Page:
Zachary N. N. Russ Bioengineering graduate student UC Berkeley
To stay ahead in the ever-quickening world of research, scientists must be fast and cunning.
As readers of a technology trade magazine, you have probably heard of Moore’s Law. You may even be sick of hearing about it, and for good reason—the exponential growth of technological capabilities describes many fields, including biotechnology.
The practice of manipulating life became a technology with a common currency—where MIPS or transistor count might serve as measures of computer sophistication, sequencing cost and construct length became some of the measures for synthetic biology.
Talk of biotech has since become inundated with computing analogies: DNA as computer code, gene clusters as circuits, etc. If so, we are currently writing the binary code by reverse-engineering poorly documented hardware held together with duct tape and gum, operating in an area with frequent brownouts over an extraordinarily slow modem. Even so, we do see Moore’s Law-style advancements in the tools to engineer life. As a result, biotech needs to look closely at another prominent feature of the computing world: obsolescence.
Obsolescence is a concept that affects us at every level: products become obsolete, as do skills, technologies, and mindsets. Even governments and species can find themselves pushed into the pages of history or the fossil record. We adapt as best we can, learning new skills when demand for our current set declines; even politicians have to heed the call of reality now and then.
Technological development moves faster than it used to—more scientists and engineers means more minds thinking, developing, creating. Advancements in communications and information management further amplify this effect—reinventing the wheel has been almost invented out of existence. What happens with your computer—a new version every year, faster, more efficient, more powerful—is now the rule for biotech research.
Sequencing of single genomes and proteins, once an appropriate subject for doctoral theses, is now a service done inexpensively in a few weeks of work. The move from groundbreaking to routine seems to be happening faster every day, and this means that the value of time is ever-increasing, each minute more valuable than the last.
The same amount of time buys you more and more information the longer you wait, just as waiting gets you more features on your new laptop for the same price. There’s just one catch: you can’t afford to wait, especially as the competition continues to grow.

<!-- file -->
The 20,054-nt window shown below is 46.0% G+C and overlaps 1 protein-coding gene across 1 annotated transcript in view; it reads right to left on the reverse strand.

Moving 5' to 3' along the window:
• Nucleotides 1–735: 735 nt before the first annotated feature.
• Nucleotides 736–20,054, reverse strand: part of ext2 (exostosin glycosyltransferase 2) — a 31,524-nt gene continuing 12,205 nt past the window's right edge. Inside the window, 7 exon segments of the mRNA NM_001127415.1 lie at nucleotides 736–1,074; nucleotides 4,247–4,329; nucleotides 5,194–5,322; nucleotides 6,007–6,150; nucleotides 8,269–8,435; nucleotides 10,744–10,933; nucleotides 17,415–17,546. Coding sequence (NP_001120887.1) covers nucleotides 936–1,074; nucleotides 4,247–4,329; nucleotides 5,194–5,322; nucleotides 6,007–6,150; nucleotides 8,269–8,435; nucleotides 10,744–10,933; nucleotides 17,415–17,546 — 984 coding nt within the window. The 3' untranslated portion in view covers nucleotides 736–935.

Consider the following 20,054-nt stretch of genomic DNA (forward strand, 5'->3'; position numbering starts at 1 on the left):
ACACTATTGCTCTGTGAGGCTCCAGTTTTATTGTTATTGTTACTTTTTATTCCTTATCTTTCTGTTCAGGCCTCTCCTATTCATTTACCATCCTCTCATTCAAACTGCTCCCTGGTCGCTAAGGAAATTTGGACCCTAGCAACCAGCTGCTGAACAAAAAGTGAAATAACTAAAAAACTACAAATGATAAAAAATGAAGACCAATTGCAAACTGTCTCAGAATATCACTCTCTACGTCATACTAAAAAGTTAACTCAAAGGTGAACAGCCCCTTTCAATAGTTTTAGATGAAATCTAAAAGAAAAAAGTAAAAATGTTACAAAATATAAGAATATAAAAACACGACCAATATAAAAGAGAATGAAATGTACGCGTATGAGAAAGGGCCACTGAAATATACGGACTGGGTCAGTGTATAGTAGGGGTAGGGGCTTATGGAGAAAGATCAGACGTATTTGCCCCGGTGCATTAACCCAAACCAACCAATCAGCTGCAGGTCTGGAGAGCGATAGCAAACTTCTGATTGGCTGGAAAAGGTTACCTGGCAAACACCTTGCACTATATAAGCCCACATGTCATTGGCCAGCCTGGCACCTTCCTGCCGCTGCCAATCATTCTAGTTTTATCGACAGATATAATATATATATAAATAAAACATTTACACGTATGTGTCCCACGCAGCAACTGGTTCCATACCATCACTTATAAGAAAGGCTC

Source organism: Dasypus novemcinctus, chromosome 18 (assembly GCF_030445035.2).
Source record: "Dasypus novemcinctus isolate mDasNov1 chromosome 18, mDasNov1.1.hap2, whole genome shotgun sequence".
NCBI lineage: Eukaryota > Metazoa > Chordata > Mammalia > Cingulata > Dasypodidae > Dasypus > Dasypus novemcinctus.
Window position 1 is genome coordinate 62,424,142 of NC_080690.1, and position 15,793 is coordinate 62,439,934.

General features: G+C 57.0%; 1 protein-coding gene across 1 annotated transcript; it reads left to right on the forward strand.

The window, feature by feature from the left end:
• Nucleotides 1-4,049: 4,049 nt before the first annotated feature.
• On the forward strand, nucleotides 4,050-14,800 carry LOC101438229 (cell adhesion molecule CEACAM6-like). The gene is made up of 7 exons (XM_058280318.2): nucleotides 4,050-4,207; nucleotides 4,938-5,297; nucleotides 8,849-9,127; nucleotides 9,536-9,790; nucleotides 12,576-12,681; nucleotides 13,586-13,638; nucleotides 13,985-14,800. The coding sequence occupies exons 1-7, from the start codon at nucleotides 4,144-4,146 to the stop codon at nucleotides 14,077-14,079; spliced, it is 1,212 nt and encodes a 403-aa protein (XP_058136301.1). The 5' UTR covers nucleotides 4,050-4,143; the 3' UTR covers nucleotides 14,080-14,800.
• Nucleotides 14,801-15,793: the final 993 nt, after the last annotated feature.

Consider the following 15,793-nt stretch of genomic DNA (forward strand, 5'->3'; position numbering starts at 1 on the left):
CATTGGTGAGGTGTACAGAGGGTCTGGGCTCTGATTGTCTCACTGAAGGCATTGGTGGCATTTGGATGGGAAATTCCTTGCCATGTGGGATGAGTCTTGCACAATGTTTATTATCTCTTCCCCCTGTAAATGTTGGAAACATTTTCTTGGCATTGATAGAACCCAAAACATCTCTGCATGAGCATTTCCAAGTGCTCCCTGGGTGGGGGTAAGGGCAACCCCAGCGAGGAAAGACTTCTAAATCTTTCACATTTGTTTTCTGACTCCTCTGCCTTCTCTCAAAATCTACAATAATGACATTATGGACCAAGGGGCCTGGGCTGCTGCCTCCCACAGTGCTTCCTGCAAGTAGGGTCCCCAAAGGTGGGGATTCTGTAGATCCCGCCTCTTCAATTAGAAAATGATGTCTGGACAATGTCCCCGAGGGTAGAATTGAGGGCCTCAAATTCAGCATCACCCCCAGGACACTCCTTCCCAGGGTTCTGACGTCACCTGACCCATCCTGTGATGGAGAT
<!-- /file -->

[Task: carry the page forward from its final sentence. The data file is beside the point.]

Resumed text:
In research, as in anything else, we want to maximize results generated per unit of effort expended. We can’t know beforehand whether a particular avenue of research will yield valuable results or not, but there are some considerations that may help:
1. Literature search. This is why communications technology and data repositories are so valuable: Every piece of information acquired is another experiment that doesn’t have to be done—if you trust the results.
2. Quick experiments. If there’s a fast way to rule out a particular idea, do that first. With so many alternatives, erroneously excluding a project is less harmful than investing heavily in a dead end.
3. Develop alternatives. Genome sequencing and DNA synthesis continue to get faster and cheaper. The life cycles of organisms and physical laws remain the same. Clinical trials don’t get shorter, either. A new technique to circumvent the fundamental limitations of an assay is both useful for a project and a valuable discovery in itself.
Examples include copying DNA without waiting for replication (PCR), highlighting cells without using antibodies or stains (GFP), or finding a model system (human cytochrome panels) or measurable representative (biomarkers). Making a process more amenable to automation and parallel processing is another good idea.
4. Upgrade and reevaluate regularly. New techniques and data appear at such a rate that it’s worthwhile to check whether your approach is using the latest and greatest ideas. This is especially true in synthetic biology—upgrading to brighter fluorescent proteins gave me more definitive answers in experiments, and switching plasmids to newer assembly methods promises to be quite a time-saver when it comes to building multipart libraries.
Addressing the ever-quickening world of research is a challenge at every level—from the individual scientist who must keep up-to-date on new techniques and develop generalized, transferable skills (and avoid being stuck with methods that are superseded in a few years) to the research groups, corporations, and institutions struggling to generate timely, relevant results to secure continued funding.
Everyone benefits from time saved by identifying dead ends and staying current, but ways around fundamental bottlenecks are supremely valuable. Portable computing worked around sluggish battery development by dropping power usage—how can we work around the life cycle of organisms? The duration of filings and clinical trials?
Just like in computing, each workaround increases the value of others—dropping the power usage of chips might bring a laptop’s battery life from two hours to four; doubling its battery capacity at this point means a workday’s worth of power on a single charge. Similarly, automation and parallel processing were two ways to address the cell growth time—but what if you didn’t need to wait for so many generations? Ultimately, the best way to outrun obsolescence is to be driving it.